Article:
Care for the Caregiver

An unexpected event like a fall, accident, diagnosis, hospitalization, or decline in functioning may trigger the need for caregiving. It may be temporary or ongoing.

While care, willingness to support, and good intentions are the foundation, care giving can become overwhelming and exhausting. Anxiety, depression, insomnia, irritation, confusion, and burn-out are common with caregivers.

While the person you are caring for becomes the center of attention, self-care may be lessened or ignored. The better you care for yourself, the better care you can provide for your loved one.

Here are tips to keep in mind:

Do something every day for your self-care.
Remember you are not alone.
Seek support from friends and family.
Seek support from professionals skilled in stress management, trauma, anxiety, or depression.
Share the care with friends, family, and professionals.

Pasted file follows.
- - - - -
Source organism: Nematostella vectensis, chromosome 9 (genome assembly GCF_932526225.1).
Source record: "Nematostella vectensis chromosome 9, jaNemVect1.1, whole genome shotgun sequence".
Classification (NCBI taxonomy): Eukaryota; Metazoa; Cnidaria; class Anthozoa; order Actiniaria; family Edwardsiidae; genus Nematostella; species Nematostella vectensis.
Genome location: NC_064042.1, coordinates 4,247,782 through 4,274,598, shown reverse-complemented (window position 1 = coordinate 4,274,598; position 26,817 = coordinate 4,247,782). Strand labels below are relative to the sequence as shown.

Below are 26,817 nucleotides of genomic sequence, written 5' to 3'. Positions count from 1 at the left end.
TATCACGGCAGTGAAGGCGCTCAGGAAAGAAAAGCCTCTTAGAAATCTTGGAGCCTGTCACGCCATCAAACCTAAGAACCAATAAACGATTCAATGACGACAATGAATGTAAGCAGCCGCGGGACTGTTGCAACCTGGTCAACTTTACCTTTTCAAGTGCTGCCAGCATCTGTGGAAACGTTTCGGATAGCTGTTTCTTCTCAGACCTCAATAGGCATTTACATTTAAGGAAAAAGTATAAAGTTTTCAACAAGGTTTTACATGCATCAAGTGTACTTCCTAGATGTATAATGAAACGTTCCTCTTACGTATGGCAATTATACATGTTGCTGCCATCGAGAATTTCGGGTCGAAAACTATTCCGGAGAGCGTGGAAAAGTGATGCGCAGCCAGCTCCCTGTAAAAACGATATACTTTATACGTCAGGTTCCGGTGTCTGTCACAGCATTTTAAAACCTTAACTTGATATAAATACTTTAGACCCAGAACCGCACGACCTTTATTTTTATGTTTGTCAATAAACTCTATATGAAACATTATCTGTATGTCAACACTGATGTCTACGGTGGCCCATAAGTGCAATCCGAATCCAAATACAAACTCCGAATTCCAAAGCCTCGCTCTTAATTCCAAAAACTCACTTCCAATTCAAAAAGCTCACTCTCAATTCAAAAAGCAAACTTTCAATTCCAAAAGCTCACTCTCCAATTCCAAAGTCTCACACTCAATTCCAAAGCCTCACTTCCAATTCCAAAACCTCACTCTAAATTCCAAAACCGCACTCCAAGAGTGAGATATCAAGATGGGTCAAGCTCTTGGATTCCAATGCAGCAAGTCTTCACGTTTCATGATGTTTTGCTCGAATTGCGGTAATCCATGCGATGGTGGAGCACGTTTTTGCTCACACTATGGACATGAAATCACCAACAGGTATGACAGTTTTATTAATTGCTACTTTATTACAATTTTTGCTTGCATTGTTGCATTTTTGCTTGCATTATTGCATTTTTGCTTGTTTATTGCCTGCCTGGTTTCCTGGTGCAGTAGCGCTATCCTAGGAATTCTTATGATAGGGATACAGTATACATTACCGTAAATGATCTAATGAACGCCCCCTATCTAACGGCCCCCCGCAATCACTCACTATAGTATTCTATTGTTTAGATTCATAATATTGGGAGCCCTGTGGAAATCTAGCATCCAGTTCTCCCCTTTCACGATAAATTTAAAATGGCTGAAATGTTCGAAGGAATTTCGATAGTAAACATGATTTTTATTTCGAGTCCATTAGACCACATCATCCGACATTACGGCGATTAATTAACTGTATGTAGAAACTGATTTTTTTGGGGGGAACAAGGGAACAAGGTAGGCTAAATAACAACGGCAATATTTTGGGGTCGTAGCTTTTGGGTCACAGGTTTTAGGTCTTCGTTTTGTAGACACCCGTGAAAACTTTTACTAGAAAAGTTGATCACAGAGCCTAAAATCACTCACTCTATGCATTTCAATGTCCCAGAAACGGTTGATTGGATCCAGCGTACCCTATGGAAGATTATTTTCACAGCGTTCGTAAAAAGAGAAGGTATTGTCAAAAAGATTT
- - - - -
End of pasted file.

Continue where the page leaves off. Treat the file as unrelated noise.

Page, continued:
Take a respite to renew and nurture yourself. Examples include going to a movie, meeting a friend for lunch.

Questions of the Month                        

What is your experience of caregiving?
What is satisfying about caregiving?
How do you care for yourself while caregiving ?

Practice of the Month

Self-Observation: Care for the Caregiver

Spend time reflecting on your experience with caregiving, now or in the past. How does caregiving impact your actions, thoughts, relationships, emotions, and well-being? What activities support your self-care? What is the quality of your self-care? What do you need? What best supports you in this service?

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